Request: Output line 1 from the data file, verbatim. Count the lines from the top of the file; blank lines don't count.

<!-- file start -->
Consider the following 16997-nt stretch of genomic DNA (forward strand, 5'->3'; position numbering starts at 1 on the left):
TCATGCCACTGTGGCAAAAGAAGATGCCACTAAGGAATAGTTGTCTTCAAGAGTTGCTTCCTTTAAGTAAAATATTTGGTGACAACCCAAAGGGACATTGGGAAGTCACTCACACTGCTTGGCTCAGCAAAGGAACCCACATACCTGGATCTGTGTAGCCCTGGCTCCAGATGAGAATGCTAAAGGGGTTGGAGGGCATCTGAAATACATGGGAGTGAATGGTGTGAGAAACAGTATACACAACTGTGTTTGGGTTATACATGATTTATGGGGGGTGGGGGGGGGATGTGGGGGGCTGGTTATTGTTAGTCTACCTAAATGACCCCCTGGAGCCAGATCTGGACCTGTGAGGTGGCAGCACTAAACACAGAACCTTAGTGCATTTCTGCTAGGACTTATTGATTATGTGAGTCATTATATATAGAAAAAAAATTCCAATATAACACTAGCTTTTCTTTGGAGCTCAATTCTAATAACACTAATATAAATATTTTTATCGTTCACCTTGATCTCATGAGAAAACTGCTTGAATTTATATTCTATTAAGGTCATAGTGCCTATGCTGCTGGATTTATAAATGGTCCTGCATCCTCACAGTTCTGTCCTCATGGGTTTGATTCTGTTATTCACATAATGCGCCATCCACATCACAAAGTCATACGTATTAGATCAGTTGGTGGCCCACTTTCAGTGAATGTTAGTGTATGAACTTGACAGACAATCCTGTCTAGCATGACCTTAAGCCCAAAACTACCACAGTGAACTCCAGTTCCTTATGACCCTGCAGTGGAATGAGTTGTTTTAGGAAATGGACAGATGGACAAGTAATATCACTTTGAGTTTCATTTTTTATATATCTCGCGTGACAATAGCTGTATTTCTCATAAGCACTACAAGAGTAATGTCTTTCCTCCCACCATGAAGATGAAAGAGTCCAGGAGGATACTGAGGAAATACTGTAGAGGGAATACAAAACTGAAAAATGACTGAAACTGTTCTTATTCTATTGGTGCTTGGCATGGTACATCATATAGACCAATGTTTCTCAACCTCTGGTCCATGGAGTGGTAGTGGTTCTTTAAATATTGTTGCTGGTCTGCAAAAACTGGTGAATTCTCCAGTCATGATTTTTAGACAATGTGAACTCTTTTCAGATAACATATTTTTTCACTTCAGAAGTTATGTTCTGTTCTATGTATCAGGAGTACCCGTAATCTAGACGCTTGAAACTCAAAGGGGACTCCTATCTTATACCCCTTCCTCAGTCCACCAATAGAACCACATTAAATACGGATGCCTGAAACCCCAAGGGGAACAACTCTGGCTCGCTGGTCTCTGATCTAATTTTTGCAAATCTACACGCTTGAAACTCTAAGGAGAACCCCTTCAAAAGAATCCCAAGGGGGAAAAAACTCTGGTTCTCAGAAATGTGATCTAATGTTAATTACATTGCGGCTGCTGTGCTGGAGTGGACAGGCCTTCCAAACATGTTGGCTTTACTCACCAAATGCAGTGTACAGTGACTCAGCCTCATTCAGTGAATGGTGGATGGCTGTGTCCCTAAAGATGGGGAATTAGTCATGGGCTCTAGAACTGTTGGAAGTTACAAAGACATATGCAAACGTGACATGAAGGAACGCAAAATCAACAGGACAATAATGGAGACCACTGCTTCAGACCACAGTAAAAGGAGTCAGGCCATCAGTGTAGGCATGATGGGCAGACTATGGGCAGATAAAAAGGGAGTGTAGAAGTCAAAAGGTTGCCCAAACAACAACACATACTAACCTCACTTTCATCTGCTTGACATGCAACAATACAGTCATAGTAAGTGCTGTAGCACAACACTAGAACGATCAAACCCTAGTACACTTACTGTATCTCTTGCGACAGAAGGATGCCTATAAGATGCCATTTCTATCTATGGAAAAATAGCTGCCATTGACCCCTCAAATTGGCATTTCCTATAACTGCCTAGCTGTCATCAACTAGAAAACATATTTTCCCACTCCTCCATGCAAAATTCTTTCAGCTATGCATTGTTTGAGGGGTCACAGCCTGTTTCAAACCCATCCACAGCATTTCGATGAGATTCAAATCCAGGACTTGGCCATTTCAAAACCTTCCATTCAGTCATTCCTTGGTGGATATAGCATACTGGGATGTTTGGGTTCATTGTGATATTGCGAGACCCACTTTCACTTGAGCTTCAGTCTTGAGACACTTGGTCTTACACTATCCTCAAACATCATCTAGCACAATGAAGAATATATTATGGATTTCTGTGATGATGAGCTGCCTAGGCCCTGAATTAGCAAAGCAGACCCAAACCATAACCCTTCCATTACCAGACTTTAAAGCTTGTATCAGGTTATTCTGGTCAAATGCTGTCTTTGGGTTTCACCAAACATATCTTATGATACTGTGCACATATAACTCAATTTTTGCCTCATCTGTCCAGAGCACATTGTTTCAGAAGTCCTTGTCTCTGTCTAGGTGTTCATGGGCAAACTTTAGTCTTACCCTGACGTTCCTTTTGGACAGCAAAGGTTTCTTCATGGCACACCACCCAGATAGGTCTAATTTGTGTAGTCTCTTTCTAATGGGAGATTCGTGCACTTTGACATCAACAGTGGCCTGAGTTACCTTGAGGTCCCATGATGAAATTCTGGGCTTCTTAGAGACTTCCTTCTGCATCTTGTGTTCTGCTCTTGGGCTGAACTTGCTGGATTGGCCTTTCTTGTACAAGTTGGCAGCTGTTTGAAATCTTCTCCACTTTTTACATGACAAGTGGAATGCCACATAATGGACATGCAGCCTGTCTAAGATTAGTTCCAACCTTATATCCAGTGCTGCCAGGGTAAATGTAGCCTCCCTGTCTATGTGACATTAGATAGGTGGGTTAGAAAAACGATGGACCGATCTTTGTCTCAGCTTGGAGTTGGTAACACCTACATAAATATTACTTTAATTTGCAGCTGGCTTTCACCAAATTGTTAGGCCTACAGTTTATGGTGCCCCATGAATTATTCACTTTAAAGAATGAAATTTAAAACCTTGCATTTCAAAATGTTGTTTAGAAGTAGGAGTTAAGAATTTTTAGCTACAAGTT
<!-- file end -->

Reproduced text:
Consider the following 16997-nt stretch of genomic DNA (forward strand, 5'->3'; position numbering starts at 1 on the left):